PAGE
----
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Electricity providers gamed California a decade ago, judge rules

February 20, 2013|By Marc Lifsher
  • An electric transmission line runs through Panoche Valley near Hollister, Calif.
An electric transmission line runs through Panoche Valley near Hollister,… (Brian van der Brug / Los Angeles…)

SACRAMENTO -- California electricity ratepayers could get rebates of up to $1.6 billion from more than a dozen power wholesalers that allegedly manipulated the market during the energy crisis of 2000, the state Public Utilities Commission announced.

The commission in a statement released late Tuesday praised an "initial decision" issued Friday by a federal administrative law judge that ruled in favor of the state in a complaint filed with the Federal Energy Regulatory Commission.

The judge's ruling, which still must be endorsed by the full commission known as FERC, found the power wholesalers guilty of overcharging California utilities and limiting electricity supplies in the summer of 2000. The result was high prices and rolling brownouts and blackouts throughout the state that drove one utility, Pacific Gas & Electric Co., into bankruptcy.

The alleged manipulators, the PUC said, citing the judge's ruling, included Powerex, a wholly owned subsidiary of British Columbia-based BC Hydro; Shell Energy North America, a subsidiary of Shell Oil; TransAlta Corp. of Alberta, Canada, and the Bonneville Power Administration, part of the U.S. Department of Energy.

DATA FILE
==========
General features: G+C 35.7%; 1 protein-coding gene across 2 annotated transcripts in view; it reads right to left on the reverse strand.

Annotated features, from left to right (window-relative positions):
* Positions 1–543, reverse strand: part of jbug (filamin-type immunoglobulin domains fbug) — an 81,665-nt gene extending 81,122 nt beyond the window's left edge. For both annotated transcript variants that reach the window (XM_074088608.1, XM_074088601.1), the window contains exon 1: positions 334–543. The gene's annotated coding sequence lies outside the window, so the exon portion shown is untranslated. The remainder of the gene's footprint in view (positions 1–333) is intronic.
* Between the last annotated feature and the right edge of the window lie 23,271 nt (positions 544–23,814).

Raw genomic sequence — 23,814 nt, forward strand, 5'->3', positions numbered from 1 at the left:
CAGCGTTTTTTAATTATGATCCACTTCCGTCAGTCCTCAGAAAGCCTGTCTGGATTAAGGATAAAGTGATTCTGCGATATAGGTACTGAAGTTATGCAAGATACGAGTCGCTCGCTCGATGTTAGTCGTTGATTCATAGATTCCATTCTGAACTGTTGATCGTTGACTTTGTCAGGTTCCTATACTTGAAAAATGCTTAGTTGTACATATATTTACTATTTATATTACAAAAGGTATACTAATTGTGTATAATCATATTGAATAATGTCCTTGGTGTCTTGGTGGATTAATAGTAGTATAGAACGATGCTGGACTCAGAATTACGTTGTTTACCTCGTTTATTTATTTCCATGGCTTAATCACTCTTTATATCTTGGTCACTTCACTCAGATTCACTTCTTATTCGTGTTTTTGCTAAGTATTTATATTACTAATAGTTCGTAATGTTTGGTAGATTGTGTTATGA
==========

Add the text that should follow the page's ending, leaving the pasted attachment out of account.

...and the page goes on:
None of the companies could be reached for comment.

PUC President Michael Peevey called the initial ruling by the judge a vindication for complaints brought by California officials on behalf of electric ratepayers.

"We've been relentless in our pursuit of economic justice for Californians who were grievously overcharged for electricity during and after the energy crisis of 2000-2001," Peevey said. "We look forward to the day when all of these cases can come to a close and consumers can see the benefit of refunds of the overcharges."

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